Preparing for a Job Interview

On 06/03/2011, in Career, Interviewing, by Jordan Wilson

My best advice for a job interview is that you be prepared.

That means spending some time before-hand getting ready.

This is equally true whether the job is full-time, part-time, or even a summer position. Put in adequate preparation and you will be rewarded. 

When I interview someone, I like to use the following format. Many managers I know do something similar.

I start by outlining the interview to the candidate. I state that first I will tell her about the company, our unit within it, and the position itself. The candidate can then tell me about her life that addresses the requirements, duties and additional information I have given to her. Following this, we will have a question and answer session. First, by me asking the applicant questions to clarify open items. Then, any questions about the position that she may have at this time.

Before I explain anything about the company, unit or position, I like to hear what the candidate knows.

This shows me the investigative work done to learn about the company or position. In most jobs, one needs to be motivated to find creative and comprehensive solutions. To see how much effort went into researching the position is always of interest to me.

Often, applicants even for senior roles do little, if anything, to enhance their knowledge pre-interview. That pretty much eliminates them from contention immediately. If you cannot be motivated to research a potential job, how energized will you be doing mundane daily tasks at work? I do not want to find out.

Do Your Homework

Do your homework before coming into the interview.

Start with an internet search and see what is available. Many companies will have websites with lots of information or there may be news or commentary about the company available on-line. To the extent possible, drill down to the unit you are applying to work within.

For companies where there is little information on-line, be creative. Do you know someone that currently or previously has worked for the firm? Or someone that works in the same industry? Do you know any customers? Is there a showroom or office where you can pick up company information or sales brochures? If you stop by the front desk and explain that you are preparing for an interview, often the receptionist will help you with information.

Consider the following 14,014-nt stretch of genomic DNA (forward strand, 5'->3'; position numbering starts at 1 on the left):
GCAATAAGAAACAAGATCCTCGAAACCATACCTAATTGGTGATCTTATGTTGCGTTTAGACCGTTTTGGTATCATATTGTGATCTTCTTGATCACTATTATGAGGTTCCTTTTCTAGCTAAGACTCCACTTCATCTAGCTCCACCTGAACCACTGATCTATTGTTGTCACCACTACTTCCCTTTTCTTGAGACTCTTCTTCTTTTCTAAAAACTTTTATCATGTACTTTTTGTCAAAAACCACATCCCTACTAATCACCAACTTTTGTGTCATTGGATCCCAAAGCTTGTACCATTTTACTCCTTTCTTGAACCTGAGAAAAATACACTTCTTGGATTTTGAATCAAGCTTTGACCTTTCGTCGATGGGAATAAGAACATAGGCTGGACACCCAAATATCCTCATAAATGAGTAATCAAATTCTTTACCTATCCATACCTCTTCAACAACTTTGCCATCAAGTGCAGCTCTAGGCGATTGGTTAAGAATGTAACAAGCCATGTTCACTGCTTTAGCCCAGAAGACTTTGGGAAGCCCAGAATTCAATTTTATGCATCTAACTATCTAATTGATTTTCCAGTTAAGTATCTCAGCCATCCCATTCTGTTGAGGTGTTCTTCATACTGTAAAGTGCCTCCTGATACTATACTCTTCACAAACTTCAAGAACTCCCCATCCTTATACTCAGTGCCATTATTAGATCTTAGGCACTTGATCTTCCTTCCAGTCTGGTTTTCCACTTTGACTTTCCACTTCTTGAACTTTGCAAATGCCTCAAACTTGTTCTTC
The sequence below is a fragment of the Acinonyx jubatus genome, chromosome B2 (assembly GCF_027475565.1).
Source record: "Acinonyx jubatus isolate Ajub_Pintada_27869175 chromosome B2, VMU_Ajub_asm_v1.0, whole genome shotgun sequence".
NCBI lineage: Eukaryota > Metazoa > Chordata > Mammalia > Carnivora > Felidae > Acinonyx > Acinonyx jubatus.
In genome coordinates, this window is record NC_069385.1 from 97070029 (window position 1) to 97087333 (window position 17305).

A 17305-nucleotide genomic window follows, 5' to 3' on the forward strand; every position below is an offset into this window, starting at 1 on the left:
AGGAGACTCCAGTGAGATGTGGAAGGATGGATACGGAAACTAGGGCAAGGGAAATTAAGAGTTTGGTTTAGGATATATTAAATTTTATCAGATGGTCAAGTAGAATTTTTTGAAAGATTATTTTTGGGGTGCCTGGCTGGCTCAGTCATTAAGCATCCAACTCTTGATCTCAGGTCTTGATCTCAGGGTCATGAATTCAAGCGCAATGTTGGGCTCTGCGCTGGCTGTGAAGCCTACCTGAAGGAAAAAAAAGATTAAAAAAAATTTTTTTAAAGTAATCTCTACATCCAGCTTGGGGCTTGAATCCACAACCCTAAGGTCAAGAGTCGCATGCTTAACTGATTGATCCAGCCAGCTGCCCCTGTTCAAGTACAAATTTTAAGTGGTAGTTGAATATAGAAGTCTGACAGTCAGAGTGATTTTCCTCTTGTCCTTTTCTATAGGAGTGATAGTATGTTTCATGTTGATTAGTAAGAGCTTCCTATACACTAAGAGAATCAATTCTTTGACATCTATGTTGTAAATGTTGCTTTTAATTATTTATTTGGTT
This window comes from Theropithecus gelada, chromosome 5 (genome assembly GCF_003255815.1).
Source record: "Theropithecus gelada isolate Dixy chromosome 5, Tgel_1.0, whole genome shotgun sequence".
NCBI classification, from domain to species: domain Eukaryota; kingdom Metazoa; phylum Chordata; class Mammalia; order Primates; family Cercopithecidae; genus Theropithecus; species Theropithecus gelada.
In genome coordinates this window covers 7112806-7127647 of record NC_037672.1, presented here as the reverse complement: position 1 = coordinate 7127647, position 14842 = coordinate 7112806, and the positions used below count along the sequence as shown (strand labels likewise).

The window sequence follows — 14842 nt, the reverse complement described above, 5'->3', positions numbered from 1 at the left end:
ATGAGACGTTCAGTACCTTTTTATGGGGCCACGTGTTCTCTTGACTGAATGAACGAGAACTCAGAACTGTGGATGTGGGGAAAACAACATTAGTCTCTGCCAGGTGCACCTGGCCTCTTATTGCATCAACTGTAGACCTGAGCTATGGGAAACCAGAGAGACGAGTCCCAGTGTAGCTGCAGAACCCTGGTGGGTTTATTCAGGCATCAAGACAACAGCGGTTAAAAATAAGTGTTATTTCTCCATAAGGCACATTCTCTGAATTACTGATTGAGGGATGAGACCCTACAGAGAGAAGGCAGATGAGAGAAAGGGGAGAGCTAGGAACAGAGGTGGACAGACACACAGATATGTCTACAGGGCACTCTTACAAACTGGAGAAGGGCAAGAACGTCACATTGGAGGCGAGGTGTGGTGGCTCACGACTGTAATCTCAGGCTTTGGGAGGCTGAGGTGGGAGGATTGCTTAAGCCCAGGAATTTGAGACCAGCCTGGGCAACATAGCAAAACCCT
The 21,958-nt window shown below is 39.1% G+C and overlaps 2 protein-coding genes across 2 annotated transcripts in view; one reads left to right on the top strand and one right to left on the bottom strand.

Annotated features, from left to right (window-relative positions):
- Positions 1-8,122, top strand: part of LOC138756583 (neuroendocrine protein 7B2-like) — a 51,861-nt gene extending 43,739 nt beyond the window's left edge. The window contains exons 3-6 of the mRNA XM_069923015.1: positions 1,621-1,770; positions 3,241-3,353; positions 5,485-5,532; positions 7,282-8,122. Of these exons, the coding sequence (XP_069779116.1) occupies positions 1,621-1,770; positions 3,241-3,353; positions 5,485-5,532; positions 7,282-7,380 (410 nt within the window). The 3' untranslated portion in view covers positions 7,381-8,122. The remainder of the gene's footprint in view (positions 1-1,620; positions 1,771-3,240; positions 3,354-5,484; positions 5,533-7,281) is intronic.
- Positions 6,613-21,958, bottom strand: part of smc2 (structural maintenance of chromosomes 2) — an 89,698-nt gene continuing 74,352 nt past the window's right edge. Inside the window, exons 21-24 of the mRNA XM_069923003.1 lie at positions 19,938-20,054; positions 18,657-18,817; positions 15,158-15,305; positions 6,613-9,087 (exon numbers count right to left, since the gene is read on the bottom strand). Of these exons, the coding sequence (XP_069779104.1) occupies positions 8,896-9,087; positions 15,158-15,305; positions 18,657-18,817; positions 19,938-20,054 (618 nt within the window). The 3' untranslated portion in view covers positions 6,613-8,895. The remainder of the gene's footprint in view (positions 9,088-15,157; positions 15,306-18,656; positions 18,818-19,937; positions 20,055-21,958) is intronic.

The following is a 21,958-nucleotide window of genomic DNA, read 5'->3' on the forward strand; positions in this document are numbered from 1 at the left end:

There are a multitude of ways to find out information about a company or a specific job position in an industry.

Sometimes it is advantageous to interview with a company that has minimal publicly available information. By finding out information on your own, you will impress the interviewer and stand out from the other applicants.

Tailor Information to Your Needs

Don’t just read and remember the information. Consider how it may relate to you.

Perhaps you notice that the company is developing a new product line. Maybe you are applying for a sales position. Have you experience selling new products? Working on product roll-outs, including the initial marketing and advertising campaigns? Or perhaps applied for an accounting function. Have you any experience accounting for new products, research and development, segmented accounting or other relevant skills? It may not have been on the job requirements list, but I guarantee you the interviewer will ask questions in this area.